Foley and Malloy clash on health care, labor issues
Published 1:26 pm, Thursday, October 21, 2010
FAIRFIELD -- In their least confrontational debate in the race for governor, Republican Tom Foley and Democrat Dannel Malloy sparred Tuesday regarding unionized workers, health care and privatizing state services.
Malloy said he would not change the current system of binding arbitration, in which teachers and public safety workers give up the right to strike in exchange for neutral reviews of contract proposals.
Foley supports major changes to bring down the cost of local government, including revisions to binding arbitration.
"We've gotten labor peace," Malloy said. "That's the kind of system I support. It's designed to bring about settlement." He said arbitrated contracts often come in with zero-percent increases while still fostering "values, fairness and spirit of cooperation."
"Dan's starting to sound like a union representative," Foley said. "Everybody suffers from this, through higher property taxes."
Malloy read a section of Foley's health care proposals that would exempt employers from mandated services, including prevention, mammograms, mastectomies and prostate cancer screening.
Foley said Malloy has been misleading voters and using scare tactics to misrepresent his position.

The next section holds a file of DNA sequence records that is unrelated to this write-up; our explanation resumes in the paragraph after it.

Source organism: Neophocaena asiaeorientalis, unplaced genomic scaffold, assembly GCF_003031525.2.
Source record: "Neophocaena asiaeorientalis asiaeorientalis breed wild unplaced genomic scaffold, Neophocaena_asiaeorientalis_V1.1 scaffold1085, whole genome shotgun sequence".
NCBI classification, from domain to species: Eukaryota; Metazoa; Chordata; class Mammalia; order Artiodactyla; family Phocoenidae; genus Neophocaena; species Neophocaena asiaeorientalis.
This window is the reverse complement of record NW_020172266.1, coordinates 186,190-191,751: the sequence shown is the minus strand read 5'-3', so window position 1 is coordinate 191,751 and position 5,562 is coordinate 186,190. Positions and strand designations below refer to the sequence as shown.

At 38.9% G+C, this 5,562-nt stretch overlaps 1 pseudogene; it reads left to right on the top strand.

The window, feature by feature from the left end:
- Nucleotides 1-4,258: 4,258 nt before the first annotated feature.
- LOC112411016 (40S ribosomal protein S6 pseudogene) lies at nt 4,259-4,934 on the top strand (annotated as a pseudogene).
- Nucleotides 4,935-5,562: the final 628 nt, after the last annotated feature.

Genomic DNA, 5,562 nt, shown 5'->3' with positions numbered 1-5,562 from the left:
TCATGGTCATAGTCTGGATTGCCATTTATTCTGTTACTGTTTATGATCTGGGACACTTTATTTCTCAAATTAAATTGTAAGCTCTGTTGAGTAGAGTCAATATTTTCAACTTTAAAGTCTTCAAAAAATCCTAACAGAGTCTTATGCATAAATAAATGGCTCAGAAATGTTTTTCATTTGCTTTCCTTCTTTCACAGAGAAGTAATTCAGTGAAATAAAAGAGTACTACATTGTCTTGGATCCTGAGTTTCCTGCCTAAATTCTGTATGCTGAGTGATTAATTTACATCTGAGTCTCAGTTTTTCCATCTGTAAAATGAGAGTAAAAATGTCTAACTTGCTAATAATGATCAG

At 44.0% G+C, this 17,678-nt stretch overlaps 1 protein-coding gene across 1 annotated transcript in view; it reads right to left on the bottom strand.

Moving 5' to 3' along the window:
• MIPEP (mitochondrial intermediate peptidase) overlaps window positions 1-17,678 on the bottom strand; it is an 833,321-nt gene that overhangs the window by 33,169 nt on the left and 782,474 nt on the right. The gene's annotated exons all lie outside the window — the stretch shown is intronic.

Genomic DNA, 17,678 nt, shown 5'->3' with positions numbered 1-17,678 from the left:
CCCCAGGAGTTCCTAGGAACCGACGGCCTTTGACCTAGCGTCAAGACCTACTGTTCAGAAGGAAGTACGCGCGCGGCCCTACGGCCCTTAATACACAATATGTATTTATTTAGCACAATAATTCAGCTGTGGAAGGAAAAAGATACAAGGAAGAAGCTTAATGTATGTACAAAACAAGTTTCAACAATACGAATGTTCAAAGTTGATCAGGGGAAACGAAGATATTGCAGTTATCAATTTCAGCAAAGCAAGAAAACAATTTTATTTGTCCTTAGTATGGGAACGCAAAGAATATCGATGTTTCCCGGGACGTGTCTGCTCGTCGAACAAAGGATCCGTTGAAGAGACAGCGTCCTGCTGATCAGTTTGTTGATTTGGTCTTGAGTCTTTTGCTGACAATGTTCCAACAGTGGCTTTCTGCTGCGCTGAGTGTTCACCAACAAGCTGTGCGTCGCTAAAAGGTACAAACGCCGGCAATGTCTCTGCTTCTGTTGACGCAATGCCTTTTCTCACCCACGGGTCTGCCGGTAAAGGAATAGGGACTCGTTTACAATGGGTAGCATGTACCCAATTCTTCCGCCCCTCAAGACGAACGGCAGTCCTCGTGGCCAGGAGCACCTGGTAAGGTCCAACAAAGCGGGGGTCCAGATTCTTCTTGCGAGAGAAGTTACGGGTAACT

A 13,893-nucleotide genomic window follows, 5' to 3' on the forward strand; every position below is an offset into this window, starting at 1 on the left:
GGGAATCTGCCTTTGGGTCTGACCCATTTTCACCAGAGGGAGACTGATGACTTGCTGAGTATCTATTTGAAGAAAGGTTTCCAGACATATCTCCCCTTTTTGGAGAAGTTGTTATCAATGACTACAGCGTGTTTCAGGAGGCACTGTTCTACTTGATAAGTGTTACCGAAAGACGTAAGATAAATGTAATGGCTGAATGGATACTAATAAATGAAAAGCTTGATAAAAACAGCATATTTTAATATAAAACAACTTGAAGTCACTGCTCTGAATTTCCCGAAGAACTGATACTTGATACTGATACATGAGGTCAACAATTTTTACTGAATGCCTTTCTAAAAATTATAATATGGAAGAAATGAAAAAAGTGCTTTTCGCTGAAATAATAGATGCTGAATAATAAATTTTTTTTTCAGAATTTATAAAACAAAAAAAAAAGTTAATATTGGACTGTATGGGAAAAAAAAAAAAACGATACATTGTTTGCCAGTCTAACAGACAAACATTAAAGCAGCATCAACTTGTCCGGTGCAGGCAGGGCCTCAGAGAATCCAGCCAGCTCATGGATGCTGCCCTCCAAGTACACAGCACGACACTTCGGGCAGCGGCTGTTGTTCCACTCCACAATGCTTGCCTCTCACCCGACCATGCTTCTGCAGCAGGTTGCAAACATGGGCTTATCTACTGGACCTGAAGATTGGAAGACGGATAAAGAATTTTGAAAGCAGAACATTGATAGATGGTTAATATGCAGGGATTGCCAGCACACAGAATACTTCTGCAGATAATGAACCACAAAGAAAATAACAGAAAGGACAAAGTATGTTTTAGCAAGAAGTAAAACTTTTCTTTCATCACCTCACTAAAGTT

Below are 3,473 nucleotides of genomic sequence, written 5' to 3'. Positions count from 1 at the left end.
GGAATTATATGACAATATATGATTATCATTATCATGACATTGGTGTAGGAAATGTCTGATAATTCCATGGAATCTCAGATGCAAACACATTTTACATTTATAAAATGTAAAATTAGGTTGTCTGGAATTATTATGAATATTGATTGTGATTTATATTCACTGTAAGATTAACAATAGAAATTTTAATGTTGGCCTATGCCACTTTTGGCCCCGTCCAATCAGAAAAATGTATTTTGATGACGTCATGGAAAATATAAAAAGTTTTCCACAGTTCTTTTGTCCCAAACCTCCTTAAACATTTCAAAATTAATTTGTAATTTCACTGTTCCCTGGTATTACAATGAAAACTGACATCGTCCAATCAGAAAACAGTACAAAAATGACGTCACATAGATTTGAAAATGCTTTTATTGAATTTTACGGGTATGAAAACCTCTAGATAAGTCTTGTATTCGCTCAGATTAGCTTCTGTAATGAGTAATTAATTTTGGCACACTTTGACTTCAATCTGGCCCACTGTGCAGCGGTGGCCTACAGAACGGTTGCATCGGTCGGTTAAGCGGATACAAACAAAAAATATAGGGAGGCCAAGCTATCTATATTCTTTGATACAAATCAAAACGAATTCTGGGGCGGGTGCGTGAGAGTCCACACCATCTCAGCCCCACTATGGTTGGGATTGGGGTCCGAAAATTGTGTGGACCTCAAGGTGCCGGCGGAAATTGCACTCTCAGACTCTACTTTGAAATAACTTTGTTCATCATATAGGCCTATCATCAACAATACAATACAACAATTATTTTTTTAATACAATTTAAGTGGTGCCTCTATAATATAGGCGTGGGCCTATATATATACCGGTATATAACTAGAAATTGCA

"In my health care plan for Connecticut, I proposed a way of expanding even further health care coverage to people who currently aren't covered," Foley said, noting that the state's health care costs of about $7 billion is a third of the annual operating budget.
"If we can bring down the cost of delivering health care, we can save a significant amount of money in our state budget," Foley said.
Foley said that major savings could be realized through the privatization of state services.
"When I go to Hartford, I will represent the taxpayers and the voters to make sure you are getting the best deal for your money," Foley said. "It does not make sense to use our state work force to perform a service, for example, if it can be less expensive, but at the same level of quality and accountability by a private contractor."
Foley said it fits into his overall plan to reduce state spending and tackle the projected $3.5 billion budget deficit without raising taxes. "Dan has no significant proposals for reducing spending," Foley said. "He's going to raise his taxes and that's going to be a lot of new taxes on Connecticut families."
Malloy said many state services are already being performed by private contractors.
"Tom keeps saying I'm going to raise his taxes, but Tom's math is a little fuzzy," Malloy said. "He acknowledges there's a $3.5 billion deficit and then he says he's going to cut that deficit by eliminating $2 billion in expenditures. You know what Tom's plan is? To raise your property taxes, the most regressive tax the state has. It's the only way he can pull his fuzzy math off."
Foley responded that Malloy hasn't shown how to get to the bottom line.
"If you're going to solve the budget deficit by raising taxes, they're going to go up a lot," Foley said. "Dan, I think you owe it to the listeners tonight and to the people of Connecticut to tell them which taxes are you going to raise and by how much?"